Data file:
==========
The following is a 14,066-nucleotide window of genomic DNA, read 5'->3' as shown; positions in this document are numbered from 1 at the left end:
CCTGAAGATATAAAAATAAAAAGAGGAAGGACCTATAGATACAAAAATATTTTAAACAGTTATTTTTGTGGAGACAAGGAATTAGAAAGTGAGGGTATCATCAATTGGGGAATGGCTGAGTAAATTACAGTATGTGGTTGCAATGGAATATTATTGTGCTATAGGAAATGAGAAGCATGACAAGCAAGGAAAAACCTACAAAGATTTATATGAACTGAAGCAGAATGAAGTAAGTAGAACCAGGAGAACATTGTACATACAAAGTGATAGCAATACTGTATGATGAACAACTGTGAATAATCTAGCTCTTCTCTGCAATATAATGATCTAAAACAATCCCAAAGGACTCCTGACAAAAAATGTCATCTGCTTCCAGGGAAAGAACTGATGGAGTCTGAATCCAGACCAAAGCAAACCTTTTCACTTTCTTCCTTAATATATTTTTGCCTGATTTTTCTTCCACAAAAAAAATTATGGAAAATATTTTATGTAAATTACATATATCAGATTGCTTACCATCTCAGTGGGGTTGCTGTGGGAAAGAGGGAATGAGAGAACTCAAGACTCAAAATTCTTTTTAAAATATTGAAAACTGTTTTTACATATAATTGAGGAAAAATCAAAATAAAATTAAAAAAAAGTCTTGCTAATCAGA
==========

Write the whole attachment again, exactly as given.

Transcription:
The following is a 14,066-nucleotide window of genomic DNA, read 5'->3' as shown; positions in this document are numbered from 1 at the left end:
CCTGAAGATATAAAAATAAAAAGAGGAAGGACCTATAGATACAAAAATATTTTAAACAGTTATTTTTGTGGAGACAAGGAATTAGAAAGTGAGGGTATCATCAATTGGGGAATGGCTGAGTAAATTACAGTATGTGGTTGCAATGGAATATTATTGTGCTATAGGAAATGAGAAGCATGACAAGCAAGGAAAAACCTACAAAGATTTATATGAACTGAAGCAGAATGAAGTAAGTAGAACCAGGAGAACATTGTACATACAAAGTGATAGCAATACTGTATGATGAACAACTGTGAATAATCTAGCTCTTCTCTGCAATATAATGATCTAAAACAATCCCAAAGGACTCCTGACAAAAAATGTCATCTGCTTCCAGGGAAAGAACTGATGGAGTCTGAATCCAGACCAAAGCAAACCTTTTCACTTTCTTCCTTAATATATTTTTGCCTGATTTTTCTTCCACAAAAAAAATTATGGAAAATATTTTATGTAAATTACATATATCAGATTGCTTACCATCTCAGTGGGGTTGCTGTGGGAAAGAGGGAATGAGAGAACTCAAGACTCAAAATTCTTTTTAAAATATTGAAAACTGTTTTTACATATAATTGAGGAAAAATCAAAATAAAATTAAAAAAAAGTCTTGCTAATCAGA